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The Marshmallow Test

The Marshmallows Test

Beginning in the late 1960s and early 1970s, Walter Mischel pioneered work illuminating the ability to delay gratification and to exert self-control in the face of strong situational pressures and emotionally “hot” temptations. His studies with preschoolers in the late 1960s, often referred to as “the marshmallow experiment“, examined the processes and mental mechanisms that enable a young child to forego immediate gratification and to wait instead for a larger desired but delayed reward. Continuing research with these original participants has examined how preschool delay of gratification ability links to development over the life course, and may predict a variety of important outcomes (e.g., SAT scores, social and cognitive competence, educational attainment, and drug use), and can have significant protective effects against a variety of potential vulnerabilities.[4] This work also opened a route to research on temporal discounting in decision-making, and most importantly into the mental mechanisms that enable cognitive and emotional self-control, thereby helping to demystify the concept of “willpower”.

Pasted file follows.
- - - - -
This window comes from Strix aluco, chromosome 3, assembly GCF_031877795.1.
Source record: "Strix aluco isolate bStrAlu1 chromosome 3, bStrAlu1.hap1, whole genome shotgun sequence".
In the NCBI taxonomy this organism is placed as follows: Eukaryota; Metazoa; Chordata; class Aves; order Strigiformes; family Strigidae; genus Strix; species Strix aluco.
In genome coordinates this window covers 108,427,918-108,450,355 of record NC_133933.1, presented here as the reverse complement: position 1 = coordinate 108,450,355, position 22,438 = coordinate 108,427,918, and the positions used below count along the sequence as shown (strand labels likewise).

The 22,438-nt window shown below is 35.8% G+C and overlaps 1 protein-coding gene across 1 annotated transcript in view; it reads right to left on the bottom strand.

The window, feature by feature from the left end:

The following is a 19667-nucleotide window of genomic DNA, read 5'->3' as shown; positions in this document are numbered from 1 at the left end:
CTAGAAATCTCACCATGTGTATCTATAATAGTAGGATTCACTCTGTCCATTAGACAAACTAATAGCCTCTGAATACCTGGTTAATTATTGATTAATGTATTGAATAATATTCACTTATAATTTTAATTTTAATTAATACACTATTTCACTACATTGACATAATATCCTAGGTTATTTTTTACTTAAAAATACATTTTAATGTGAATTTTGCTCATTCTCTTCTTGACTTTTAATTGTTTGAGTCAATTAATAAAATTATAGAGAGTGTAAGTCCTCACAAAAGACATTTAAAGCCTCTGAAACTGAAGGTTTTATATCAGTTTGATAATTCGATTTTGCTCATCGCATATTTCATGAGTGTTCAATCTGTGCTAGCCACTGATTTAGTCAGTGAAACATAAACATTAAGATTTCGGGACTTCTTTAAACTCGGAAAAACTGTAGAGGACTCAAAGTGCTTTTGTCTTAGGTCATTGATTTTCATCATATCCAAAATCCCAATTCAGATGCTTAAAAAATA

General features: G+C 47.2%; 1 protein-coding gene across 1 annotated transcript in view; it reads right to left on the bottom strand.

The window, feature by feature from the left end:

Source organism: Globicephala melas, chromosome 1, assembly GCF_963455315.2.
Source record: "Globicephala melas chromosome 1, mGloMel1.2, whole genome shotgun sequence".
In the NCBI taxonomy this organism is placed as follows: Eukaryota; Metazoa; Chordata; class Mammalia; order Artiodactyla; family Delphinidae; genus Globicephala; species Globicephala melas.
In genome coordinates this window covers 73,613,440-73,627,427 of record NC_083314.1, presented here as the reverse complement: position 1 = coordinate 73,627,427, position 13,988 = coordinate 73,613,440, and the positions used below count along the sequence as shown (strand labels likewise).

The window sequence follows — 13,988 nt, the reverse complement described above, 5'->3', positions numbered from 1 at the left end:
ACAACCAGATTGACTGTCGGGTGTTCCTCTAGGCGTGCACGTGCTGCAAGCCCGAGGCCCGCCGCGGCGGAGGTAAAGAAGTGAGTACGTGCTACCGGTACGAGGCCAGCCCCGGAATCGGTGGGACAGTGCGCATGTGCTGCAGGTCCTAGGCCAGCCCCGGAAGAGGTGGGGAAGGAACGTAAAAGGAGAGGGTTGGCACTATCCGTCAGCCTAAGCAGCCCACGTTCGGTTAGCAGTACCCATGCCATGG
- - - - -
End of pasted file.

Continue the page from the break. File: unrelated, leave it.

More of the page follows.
Ben Dean interviewed Walter Mischel and you can see the interview here.

I had the opportunity to see him live with Angela Duckworth last spring.  Angela, in place of  David Brooks, conducted the interview and did a wonderful job.  He was promoting his new book, The Marshmallow Test:  Why Self Control is the Engine of Success.  While Duckworth secretly wanted to know how to get her daughter to do her math homework, my biggest takeaway was one of Mischel’s strategies for not eating dessert.  He said he imagines a cockroach crawling over the chocolate mousse in the kitchen of the restaurant and that keeps him from ordering it.  Not an appetizing image, but an effective and creative technique.  His research is seminal and I highly recommend the book, The Marshmallow Test.



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Character Strengths Matter

What are the elements of good character? The Values in Action (VIA) project identified 24 qualities such as creative, authentic, loving, forgiving, kind, persistent, prudent, and brave, calling them character strengths. Character strengths are elements of good character valued across time and around the world.

Ideal resource for teaching and applying character strengths.
Mark Tolmachoff
Great resource for leadership coaches!
Andrea C. Gallien
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